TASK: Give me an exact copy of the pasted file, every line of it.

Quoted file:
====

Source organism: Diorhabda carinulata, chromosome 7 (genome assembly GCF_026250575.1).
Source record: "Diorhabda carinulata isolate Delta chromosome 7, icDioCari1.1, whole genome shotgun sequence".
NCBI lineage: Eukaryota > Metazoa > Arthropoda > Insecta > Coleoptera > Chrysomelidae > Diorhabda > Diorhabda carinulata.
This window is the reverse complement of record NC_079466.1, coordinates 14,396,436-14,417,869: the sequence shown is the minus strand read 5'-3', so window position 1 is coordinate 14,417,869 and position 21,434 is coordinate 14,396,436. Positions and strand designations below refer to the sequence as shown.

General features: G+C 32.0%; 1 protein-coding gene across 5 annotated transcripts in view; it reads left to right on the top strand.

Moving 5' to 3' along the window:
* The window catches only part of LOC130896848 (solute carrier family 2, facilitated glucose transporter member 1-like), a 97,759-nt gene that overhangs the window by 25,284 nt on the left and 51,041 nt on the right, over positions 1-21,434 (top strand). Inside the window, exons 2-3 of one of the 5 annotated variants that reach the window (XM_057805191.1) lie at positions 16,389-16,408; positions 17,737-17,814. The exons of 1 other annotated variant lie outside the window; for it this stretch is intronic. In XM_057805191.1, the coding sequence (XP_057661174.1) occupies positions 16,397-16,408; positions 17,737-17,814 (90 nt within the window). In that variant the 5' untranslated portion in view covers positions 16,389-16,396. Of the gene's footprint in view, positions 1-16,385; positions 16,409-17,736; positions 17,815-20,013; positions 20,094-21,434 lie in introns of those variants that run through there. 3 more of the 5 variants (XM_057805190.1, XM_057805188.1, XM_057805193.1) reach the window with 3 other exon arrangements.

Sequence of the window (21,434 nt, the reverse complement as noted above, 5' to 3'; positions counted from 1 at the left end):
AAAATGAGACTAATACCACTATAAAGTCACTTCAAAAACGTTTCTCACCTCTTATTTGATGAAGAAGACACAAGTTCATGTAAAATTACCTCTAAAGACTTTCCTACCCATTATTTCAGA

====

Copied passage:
Source organism: Diorhabda carinulata, chromosome 7 (genome assembly GCF_026250575.1).
Source record: "Diorhabda carinulata isolate Delta chromosome 7, icDioCari1.1, whole genome shotgun sequence".
NCBI lineage: Eukaryota > Metazoa > Arthropoda > Insecta > Coleoptera > Chrysomelidae > Diorhabda > Diorhabda carinulata.
This window is the reverse complement of record NC_079466.1, coordinates 14,396,436-14,417,869: the sequence shown is the minus strand read 5'-3', so window position 1 is coordinate 14,417,869 and position 21,434 is coordinate 14,396,436. Positions and strand designations below refer to the sequence as shown.

General features: G+C 32.0%; 1 protein-coding gene across 5 annotated transcripts in view; it reads left to right on the top strand.

Moving 5' to 3' along the window:
* The window catches only part of LOC130896848 (solute carrier family 2, facilitated glucose transporter member 1-like), a 97,759-nt gene that overhangs the window by 25,284 nt on the left and 51,041 nt on the right, over positions 1-21,434 (top strand). Inside the window, exons 2-3 of one of the 5 annotated variants that reach the window (XM_057805191.1) lie at positions 16,389-16,408; positions 17,737-17,814. The exons of 1 other annotated variant lie outside the window; for it this stretch is intronic. In XM_057805191.1, the coding sequence (XP_057661174.1) occupies positions 16,397-16,408; positions 17,737-17,814 (90 nt within the window). In that variant the 5' untranslated portion in view covers positions 16,389-16,396. Of the gene's footprint in view, positions 1-16,385; positions 16,409-17,736; positions 17,815-20,013; positions 20,094-21,434 lie in introns of those variants that run through there. 3 more of the 5 variants (XM_057805190.1, XM_057805188.1, XM_057805193.1) reach the window with 3 other exon arrangements.

Sequence of the window (21,434 nt, the reverse complement as noted above, 5' to 3'; positions counted from 1 at the left end):
AAAATGAGACTAATACCACTATAAAGTCACTTCAAAAACGTTTCTCACCTCTTATTTGATGAAGAAGACACAAGTTCATGTAAAATTACCTCTAAAGACTTTCCTACCCATTATTTCAGA